I think that is great news to hear – maybe dropping the bondage of religion has freed you – since we know that religion can very well ‘tie us up’ (so many damn rules & procedures). I am glad to hear that your family life is closer – I do feel this is something we all need to strive for (intimacy) – thanks for sharing HIS.

    That being said 2 simple points for us to consider:

    (1) I also come closer to my wife in the last 2 years (since returing to studying the scriptures) – I have also found we both enter situations now with having each other’s (and those around us) best interest at heart. I think faith can also help to build the same things you find without out – it’s all perspective.

    (2) I have not found the need to de-convert – not that it does not cross my mind when I am struggling with hard headed church people (it sure does). But my faith is involved in the poorest regions of Canada and the people that reside in those conditions (I am part of that poverty and have family stuck in it).

    It would be absolutely convenient for me to drop faith in the name of logic/reason – but that makes no logical/reasonable sense (in my reality). What hope do you give people that are truly broken and have almost given-up on society? They have nothing to ‘call their own’ and find hope in very degrading thoughts and ideas (ex: hating others for a sense of control).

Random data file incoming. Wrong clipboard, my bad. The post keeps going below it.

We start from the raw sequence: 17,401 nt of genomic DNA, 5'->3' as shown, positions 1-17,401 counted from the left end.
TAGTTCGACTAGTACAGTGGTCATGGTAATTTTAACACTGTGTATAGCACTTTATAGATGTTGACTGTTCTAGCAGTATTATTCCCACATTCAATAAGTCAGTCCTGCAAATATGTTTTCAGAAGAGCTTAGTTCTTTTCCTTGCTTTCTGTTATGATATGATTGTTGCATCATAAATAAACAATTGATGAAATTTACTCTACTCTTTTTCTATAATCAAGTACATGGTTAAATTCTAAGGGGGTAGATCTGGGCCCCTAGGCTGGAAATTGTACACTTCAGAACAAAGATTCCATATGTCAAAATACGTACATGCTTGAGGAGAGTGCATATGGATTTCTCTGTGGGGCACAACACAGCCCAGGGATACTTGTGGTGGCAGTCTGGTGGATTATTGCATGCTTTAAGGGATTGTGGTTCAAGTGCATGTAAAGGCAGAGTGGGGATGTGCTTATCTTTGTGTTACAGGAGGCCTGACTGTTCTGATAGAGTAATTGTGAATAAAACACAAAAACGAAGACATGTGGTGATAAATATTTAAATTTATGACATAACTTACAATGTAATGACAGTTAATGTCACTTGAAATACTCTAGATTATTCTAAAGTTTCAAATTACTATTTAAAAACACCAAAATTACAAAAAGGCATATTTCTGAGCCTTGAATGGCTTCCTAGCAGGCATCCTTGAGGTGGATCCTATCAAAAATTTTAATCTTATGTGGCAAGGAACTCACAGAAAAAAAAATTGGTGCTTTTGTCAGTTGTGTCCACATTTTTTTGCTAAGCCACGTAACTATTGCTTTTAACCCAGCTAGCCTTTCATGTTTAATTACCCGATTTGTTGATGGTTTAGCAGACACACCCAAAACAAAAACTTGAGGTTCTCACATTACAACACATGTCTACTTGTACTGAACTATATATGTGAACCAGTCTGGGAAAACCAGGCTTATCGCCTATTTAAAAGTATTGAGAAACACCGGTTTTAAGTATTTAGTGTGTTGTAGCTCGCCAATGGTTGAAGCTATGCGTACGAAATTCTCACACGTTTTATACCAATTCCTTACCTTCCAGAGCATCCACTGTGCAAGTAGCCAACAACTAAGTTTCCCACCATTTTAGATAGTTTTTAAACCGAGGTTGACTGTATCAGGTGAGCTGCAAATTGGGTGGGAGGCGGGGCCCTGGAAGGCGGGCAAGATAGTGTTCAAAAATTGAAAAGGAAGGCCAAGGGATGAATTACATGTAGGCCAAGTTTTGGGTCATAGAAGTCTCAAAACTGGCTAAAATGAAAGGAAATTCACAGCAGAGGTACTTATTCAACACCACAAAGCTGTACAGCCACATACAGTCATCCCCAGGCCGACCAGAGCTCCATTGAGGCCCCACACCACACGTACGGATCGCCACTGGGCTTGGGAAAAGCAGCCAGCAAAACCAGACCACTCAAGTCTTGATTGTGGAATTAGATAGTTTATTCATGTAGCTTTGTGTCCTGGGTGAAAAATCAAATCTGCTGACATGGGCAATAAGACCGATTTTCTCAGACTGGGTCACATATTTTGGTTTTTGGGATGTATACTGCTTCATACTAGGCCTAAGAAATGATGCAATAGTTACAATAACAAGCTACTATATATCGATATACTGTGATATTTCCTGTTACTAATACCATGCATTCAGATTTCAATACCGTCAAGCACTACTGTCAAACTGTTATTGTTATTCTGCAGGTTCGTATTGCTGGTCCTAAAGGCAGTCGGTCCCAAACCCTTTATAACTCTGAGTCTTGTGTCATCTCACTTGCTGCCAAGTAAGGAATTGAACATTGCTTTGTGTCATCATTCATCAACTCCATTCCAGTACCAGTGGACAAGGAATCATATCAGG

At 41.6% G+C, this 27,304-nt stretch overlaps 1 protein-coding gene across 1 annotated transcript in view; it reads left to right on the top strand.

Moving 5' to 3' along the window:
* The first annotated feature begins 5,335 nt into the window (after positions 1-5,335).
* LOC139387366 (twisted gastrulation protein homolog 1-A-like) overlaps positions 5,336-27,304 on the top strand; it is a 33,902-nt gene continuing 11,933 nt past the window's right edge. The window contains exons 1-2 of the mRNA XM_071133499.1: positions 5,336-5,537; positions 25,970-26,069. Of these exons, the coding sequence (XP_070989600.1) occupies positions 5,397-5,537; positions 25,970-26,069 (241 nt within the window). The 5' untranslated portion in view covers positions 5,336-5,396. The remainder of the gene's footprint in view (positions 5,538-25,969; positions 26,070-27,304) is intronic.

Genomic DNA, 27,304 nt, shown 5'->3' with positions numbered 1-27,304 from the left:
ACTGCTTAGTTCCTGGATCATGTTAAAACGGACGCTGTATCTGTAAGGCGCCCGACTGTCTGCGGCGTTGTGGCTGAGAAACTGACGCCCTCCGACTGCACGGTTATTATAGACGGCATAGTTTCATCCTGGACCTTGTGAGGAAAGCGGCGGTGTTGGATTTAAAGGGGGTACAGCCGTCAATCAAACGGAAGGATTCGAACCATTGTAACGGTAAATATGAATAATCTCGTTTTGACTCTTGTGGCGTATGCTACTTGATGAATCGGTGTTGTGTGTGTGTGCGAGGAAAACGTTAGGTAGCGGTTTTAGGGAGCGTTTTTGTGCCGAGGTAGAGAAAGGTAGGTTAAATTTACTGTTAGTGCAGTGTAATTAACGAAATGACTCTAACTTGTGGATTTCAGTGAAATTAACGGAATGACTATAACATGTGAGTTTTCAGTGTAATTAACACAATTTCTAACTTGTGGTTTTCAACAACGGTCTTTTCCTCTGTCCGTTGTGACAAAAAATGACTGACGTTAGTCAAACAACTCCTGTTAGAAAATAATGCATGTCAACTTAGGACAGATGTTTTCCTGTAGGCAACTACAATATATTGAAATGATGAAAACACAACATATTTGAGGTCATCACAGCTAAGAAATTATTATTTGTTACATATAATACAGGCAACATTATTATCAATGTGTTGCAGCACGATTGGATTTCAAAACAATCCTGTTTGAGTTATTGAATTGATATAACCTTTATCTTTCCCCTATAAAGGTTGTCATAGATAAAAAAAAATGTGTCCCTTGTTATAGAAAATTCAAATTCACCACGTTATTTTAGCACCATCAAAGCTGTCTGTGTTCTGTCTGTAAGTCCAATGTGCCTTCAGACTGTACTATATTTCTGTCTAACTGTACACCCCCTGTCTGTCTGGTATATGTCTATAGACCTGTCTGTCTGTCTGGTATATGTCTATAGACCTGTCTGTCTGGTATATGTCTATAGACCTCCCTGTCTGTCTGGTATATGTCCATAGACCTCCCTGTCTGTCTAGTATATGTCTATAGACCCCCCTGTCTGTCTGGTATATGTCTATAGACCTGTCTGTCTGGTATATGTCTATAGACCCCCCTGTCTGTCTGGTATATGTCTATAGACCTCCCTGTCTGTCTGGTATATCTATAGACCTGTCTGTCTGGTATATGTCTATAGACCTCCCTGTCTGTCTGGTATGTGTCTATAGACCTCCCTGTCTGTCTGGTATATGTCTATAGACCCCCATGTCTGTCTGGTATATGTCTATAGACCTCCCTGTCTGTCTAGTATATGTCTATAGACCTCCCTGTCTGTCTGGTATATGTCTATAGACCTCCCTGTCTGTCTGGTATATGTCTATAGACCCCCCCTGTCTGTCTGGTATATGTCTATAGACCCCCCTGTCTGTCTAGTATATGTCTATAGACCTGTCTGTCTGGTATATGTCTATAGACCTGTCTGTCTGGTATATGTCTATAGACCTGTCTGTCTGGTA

Just maybe faith gives them a gift they can have and give back – hope and participation with all of us in society as equals…I think they want this and desire this type of acceptance. I see this in the faith system – maybe it works for the ‘poor’ in society – I know it picked me up from the ghetto (when I suffered in poverty) and I see the greatness of that. It’s hard for me to see the greatness of ‘logic’ as of yet in a real-time situation – it’s good in debate that’s for sure.

  4. **How much can we trust feelings? How much can we trust experience? How much can you trust you thoughts? ** I think we can trust them to a great extent. Not fully, and not all the time. But we can trust them.

    Much of Western Christianity seems to focus on the logic/rational portion, and discard the ‘mythos’ portion. One thing that troubles me about an either/or approach to something — as in the BIble is all true or it can’t be trusted — if that it restricts everything to logic. Say there’s concrete proof that there was no Exodus on that large of a scale. For some, that would cause them to lose faith altogether. But that leads to faith being based on logic, doesn’t it? And faith should also be based on a personal experience with the Divine, or an encounter with the Divine. And that’s where feelings and experiences come into play. Knowing God is a relationship, and that takes both logic and feelings/emotions.

  5. Heather those are some great points – and we see a lot of this in the other blogs when it comes to rationale and feelings – too much of one or the other as the main basis – is well, out of whack. I think balance is the true key to finding a life that works in it’s highest form.